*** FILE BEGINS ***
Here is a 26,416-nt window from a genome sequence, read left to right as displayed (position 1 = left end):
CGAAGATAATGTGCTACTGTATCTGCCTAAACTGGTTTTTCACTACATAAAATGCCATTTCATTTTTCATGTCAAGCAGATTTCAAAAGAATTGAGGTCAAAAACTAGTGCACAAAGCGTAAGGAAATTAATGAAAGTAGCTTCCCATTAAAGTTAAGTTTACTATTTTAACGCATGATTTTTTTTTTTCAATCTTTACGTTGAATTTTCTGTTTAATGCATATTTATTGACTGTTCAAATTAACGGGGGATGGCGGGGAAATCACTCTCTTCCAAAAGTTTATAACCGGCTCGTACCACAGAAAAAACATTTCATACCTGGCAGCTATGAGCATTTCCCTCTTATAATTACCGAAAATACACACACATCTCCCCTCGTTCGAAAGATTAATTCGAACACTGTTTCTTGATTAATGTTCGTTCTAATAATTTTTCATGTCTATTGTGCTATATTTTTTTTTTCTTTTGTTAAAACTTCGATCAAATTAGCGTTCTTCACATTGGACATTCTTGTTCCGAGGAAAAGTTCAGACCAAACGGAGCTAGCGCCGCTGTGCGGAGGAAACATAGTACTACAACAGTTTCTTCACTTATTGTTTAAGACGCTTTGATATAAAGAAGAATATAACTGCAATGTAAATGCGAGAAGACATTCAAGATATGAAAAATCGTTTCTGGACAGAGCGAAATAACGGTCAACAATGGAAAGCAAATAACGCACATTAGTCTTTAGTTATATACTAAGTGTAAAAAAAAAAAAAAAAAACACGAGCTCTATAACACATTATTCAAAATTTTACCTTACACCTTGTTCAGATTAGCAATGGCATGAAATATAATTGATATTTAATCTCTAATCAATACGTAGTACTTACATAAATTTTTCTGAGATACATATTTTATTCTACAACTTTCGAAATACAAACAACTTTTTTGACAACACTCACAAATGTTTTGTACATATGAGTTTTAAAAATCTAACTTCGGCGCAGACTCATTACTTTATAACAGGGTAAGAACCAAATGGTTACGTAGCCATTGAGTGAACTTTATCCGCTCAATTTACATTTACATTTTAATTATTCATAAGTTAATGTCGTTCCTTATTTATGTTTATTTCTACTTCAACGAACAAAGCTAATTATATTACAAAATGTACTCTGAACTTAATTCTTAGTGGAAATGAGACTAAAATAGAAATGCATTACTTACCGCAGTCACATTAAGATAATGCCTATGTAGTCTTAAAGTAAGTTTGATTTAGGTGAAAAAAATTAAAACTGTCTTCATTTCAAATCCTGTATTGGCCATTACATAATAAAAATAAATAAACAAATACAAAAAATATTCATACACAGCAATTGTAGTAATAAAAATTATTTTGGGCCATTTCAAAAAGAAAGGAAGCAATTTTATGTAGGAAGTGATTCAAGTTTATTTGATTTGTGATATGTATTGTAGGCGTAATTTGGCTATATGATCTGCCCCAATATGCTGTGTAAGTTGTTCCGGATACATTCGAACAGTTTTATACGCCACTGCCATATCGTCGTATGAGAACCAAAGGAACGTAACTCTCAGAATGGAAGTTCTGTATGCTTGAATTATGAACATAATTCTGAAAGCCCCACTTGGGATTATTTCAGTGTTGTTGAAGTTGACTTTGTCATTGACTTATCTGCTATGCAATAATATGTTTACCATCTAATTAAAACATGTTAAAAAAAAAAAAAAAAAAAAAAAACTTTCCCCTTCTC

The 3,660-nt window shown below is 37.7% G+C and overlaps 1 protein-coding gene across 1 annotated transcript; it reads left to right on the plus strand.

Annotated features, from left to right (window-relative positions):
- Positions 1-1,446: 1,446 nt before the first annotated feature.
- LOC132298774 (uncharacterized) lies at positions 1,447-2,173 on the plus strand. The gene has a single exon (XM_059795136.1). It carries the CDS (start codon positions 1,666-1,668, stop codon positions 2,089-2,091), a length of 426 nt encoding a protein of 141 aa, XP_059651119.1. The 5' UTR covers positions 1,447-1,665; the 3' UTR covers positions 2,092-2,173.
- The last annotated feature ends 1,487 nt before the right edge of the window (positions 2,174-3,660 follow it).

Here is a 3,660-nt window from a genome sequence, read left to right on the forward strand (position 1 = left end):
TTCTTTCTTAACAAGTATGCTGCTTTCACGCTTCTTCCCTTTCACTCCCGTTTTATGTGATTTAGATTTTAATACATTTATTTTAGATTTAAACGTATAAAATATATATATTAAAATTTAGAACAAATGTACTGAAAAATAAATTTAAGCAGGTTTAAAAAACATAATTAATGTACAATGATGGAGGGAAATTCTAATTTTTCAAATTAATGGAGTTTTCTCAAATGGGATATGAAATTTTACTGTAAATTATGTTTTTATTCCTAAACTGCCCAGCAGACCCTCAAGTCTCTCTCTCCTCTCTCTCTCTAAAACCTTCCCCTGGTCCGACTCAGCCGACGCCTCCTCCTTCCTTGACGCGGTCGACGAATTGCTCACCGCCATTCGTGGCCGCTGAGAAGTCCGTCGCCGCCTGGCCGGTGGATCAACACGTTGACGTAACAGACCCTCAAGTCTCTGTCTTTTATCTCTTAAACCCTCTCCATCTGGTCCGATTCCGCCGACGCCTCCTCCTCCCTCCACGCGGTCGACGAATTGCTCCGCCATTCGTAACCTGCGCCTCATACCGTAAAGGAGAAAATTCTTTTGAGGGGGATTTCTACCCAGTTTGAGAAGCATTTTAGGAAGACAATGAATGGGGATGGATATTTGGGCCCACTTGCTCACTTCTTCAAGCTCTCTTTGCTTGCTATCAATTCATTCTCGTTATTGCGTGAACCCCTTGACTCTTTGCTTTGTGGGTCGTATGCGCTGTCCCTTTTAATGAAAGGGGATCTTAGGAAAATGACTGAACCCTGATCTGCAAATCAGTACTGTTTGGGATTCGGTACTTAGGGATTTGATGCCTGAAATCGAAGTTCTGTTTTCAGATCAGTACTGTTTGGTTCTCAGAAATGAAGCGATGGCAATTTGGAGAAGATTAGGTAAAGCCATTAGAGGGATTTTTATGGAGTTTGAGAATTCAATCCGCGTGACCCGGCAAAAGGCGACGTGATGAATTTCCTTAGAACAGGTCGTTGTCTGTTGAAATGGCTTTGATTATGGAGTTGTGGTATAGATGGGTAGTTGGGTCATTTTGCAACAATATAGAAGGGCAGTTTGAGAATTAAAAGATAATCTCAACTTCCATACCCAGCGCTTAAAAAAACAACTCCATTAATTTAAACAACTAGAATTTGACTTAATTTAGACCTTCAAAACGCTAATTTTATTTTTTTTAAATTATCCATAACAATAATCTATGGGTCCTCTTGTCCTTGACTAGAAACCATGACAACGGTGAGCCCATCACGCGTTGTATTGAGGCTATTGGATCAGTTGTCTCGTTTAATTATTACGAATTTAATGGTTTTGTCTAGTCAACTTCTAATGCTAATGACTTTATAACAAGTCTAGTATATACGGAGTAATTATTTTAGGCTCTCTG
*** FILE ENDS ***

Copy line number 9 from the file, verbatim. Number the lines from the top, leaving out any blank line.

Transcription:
TTCTTTCTTAACAAGTATGCTGCTTTCACGCTTCTTCCCTTTCACTCCCGTTTTATGTGATTTAGATTTTAATACATTTATTTTAGATTTAAACGTATAAAATATATATATTAAAATTTAGAACAAATGTACTGAAAAATAAATTTAAGCAGGTTTAAAAAACATAATTAATGTACAATGATGGAGGGAAATTCTAATTTTTCAAATTAATGGAGTTTTCTCAAATGGGATATGAAATTTTACTGTAAATTATGTTTTTATTCCTAAACTGCCCAGCAGACCCTCAAGTCTCTCTCTCCTCTCTCTCTCTAAAACCTTCCCCTGGTCCGACTCAGCCGACGCCTCCTCCTTCCTTGACGCGGTCGACGAATTGCTCACCGCCATTCGTGGCCGCTGAGAAGTCCGTCGCCGCCTGGCCGGTGGATCAACACGTTGACGTAACAGACCCTCAAGTCTCTGTCTTTTATCTCTTAAACCCTCTCCATCTGGTCCGATTCCGCCGACGCCTCCTCCTCCCTCCACGCGGTCGACGAATTGCTCCGCCATTCGTAACCTGCGCCTCATACCGTAAAGGAGAAAATTCTTTTGAGGGGGATTTCTACCCAGTTTGAGAAGCATTTTAGGAAGACAATGAATGGGGATGGATATTTGGGCCCACTTGCTCACTTCTTCAAGCTCTCTTTGCTTGCTATCAATTCATTCTCGTTATTGCGTGAACCCCTTGACTCTTTGCTTTGTGGGTCGTATGCGCTGTCCCTTTTAATGAAAGGGGATCTTAGGAAAATGACTGAACCCTGATCTGCAAATCAGTACTGTTTGGGATTCGGTACTTAGGGATTTGATGCCTGAAATCGAAGTTCTGTTTTCAGATCAGTACTGTTTGGTTCTCAGAAATGAAGCGATGGCAATTTGGAGAAGATTAGGTAAAGCCATTAGAGGGATTTTTATGGAGTTTGAGAATTCAATCCGCGTGACCCGGCAAAAGGCGACGTGATGAATTTCCTTAGAACAGGTCGTTGTCTGTTGAAATGGCTTTGATTATGGAGTTGTGGTATAGATGGGTAGTTGGGTCATTTTGCAACAATATAGAAGGGCAGTTTGAGAATTAAAAGATAATCTCAACTTCCATACCCAGCGCTTAAAAAAACAACTCCATTAATTTAAACAACTAGAATTTGACTTAATTTAGACCTTCAAAACGCTAATTTTATTTTTTTTAAATTATCCATAACAATAATCTATGGGTCCTCTTGTCCTTGACTAGAAACCATGACAACGGTGAGCCCATCACGCGTTGTATTGAGGCTATTGGATCAGTTGTCTCGTTTAATTATTACGAATTTAATGGTTTTGTCTAGTCAACTTCTAATGCTAATGACTTTATAACAAGTCTAGTATATACGGAGTAATTATTTTAGGCTCTCTG